Thriller Lady's Mantle
Thriller Lady's Mantle
Alchemilla mollis 'Thriller'Item #0067 USDA Hardiness Zone: 3 - 9
This Plant's Availability
Vivid golden yellow flowers held on stems in open sprays above the scalloped bright green leaves. Creeping habit and form is valuable for front of the border or along flagstone paths. Charming in troughs or pots. Perfect for cottage gardens. Herbaceous.
- DetailBotanical Pronunciation:al-kem-ILL-uh MAW-lissDeciduous/evergreen:HerbaceousSunset climate zones:1 - 9, 14 - 24, 31 - 43Growth habit:SpreadingGrowth rate:FastAverage landscape size:Vigorous growth to 12 in. tall and about a foot wide.Foliage color:GreenBlooms:SummerFlower color:YellowGarden styleCottageDesign IdeasLady's mantle is a traditional component of the English perennial border. It also does well popping out between large flagstones or in crannies along the base of old walls. These plants are wonderful in masses within a naturalistic setting offering unique textural variations to wild garden compositions. Ideal for water garden edges and nooks and crannies of moist waterfalls and pools. Makes a casual edging for walks and path and is also charming in red clay pots.Companion PlantsThis perennial is well matched with Abbey Road Great Masterwort, (Astrantia major 'Abbey Road'), Volcano Pink Red Eye Phlox, (Phlox paniculata 'Barthirtyfive'), Fanal Astilbe, (Astilbe x arendsii 'Fanal') and Farmington New York Aster, (Aster novi-belgii 'Baldco').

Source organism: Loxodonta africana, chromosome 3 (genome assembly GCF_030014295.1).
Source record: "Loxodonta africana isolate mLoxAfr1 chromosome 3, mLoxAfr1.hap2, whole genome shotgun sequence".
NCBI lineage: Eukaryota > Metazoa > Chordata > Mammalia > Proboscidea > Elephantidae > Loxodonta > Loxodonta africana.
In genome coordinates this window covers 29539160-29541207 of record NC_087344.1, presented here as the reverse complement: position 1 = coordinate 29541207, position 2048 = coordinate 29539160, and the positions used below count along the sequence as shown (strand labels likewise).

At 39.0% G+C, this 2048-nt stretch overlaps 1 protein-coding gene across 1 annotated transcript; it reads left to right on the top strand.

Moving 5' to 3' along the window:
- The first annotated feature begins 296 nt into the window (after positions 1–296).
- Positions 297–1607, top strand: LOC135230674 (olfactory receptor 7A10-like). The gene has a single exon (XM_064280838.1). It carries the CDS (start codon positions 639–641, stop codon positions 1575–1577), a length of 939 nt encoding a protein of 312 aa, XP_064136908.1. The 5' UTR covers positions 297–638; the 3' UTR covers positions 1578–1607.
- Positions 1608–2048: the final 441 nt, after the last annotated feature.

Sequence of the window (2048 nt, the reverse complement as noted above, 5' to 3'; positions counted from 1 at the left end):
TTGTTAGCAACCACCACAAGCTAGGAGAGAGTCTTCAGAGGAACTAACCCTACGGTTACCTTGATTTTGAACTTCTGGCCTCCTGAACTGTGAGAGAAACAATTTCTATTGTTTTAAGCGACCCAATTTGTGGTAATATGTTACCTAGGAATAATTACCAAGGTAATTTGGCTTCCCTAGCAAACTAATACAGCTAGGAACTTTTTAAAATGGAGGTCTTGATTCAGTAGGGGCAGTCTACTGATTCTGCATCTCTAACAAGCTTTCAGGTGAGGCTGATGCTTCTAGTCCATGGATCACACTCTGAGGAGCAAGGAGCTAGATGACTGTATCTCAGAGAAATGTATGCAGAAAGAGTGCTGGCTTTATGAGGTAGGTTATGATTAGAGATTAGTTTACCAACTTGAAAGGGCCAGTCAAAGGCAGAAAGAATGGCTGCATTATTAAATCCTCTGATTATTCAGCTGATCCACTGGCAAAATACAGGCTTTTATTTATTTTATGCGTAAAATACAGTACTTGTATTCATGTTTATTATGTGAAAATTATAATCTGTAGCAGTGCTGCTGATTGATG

- CareCare InformationFollow a regular watering schedule during the first growing season to establish a deep, extensive root system. For a neat appearance, remove old foliage before new leaves emerge. Divide clumps every 2 to 3 years in early spring.Light Needs:Partial to full sunWatering Needs:Needs regular watering - weekly, or more often in extreme heat.
- History & LoreHistory:The genus contains about 200 species all native to the north temperate zone. This species is native to northern Europe and is well known in English gardens where it thrives in cooler temperatures and rainfall. Its common name refers to the leaves which resemble cloaks worn by medieval women, or that of the Virgin Mary. It's alchemical connections kept lady's mantle in the folk healer's pharmacopoeia as a remedy for a wide variety of ailments from bleeding to dysentery. It's medicinal value is connected to tannin concentrations in the plantLore:Alchemilla was so named because its natural silvered leaf was thought to influence metals in the ancient art of alchemy.